Stimulating Open Source development using competitions
by Rick Jelliffe
There are examples of industry consortia sponsoring such development: the OpenMP implementation contest for example. And groups such as OSDL offer fellowships to make sure strategic software is maintained.
At the tail of this discussion, Robin Berjon of the W3C Efficient XML Interchange WG announced a competition for a fast XML parser. His WG wants to find the fastest XML parser in order to have some benchmark to see whether the non-XML (but XML infoset carrying and XML API interfaceable) binary formats being considered deliver enough improvement to be worthwhile.
This is exactly the right kind of initiative from the W3C. It addresses my hobbyhorse that current Open Source parsers have not been written for raw speed (in fact, I see from Perl benchmarks that they get a 30 to 1 performance difference on different parsers and interfaces) and many have not benefitted from recent advances in optimizations (it is both sad and a tribute to James Clark that expat, about the first XML parser, is still about the fastest Open Source XML parser for some document types), for example my technique for scanning with SSE on x86. Not being written for speed, the relative performance of optimized binary formats is mercurial.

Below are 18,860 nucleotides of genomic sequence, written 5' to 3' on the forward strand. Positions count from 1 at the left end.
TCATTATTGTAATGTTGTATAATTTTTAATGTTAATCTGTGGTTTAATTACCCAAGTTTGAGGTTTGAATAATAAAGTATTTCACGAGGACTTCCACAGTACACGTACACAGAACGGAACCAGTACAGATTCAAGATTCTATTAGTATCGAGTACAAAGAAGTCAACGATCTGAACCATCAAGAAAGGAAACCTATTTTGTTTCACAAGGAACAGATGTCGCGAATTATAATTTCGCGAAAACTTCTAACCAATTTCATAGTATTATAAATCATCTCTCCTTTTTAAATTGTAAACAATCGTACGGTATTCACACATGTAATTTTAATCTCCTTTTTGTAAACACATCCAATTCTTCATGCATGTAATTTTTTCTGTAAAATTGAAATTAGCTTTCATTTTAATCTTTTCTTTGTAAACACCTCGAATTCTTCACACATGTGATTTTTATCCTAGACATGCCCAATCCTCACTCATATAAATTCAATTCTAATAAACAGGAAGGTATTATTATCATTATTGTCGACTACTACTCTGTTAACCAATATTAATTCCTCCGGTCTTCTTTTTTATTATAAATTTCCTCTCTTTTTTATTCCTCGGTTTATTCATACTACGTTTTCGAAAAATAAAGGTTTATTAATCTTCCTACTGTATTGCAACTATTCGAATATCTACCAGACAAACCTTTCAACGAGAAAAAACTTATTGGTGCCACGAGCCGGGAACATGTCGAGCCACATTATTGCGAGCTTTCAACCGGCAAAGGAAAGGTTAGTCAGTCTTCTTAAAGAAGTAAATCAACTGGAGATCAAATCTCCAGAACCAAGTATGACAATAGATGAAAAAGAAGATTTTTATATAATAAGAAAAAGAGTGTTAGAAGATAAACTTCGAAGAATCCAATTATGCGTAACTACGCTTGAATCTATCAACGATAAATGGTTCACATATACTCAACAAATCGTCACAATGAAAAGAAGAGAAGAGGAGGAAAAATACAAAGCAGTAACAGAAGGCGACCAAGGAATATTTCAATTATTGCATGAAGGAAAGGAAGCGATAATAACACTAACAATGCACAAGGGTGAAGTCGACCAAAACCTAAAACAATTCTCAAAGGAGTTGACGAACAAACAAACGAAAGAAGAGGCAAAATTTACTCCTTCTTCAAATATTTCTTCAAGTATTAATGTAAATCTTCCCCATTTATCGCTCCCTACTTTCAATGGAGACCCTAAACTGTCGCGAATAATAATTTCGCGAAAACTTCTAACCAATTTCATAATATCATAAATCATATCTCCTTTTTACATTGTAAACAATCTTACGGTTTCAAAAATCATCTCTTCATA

However, I don't know if it will work. There needs to be money involved. It is unreasonable to expect someone of the quality of, say, SAXON's Michael Kay to work without either support or the chance of reward. The software strategists and information architects at banks, Fortune 500s, governments, militaries and other consortia who use Open Source software should consider the benefit in time, timeliness, cost, ROI, efficiency, lower hardware outlay, etc. that, say, a 50% speed up in XML parsing time would cause: is this worth contributing to, say, a prize equal to two week's salary of a good programmer? (say US$4000) That's one hundred bucks each, if sharing in this with the other 40 members of your consortium?
I see it as a no-brainer, myself. Institutional users of Open Source softwre have a great opporitunity to guide development in ways that suit their organization: to encourage real product and open research that can also potentially feedback into even proprietary parsers.
I think the current top two strategic investments for encouraging higher-transaction rates in Open Source XML software would be first for some group to offer a prize to join the W3C Efficient XML Interchange competition (perhaps with a longer deadline), and second for people who use Michael Kay's SAXON software to take out corporate licenses (Michael uses the higher-end product licenses to support work on the lower-end Open Source product.)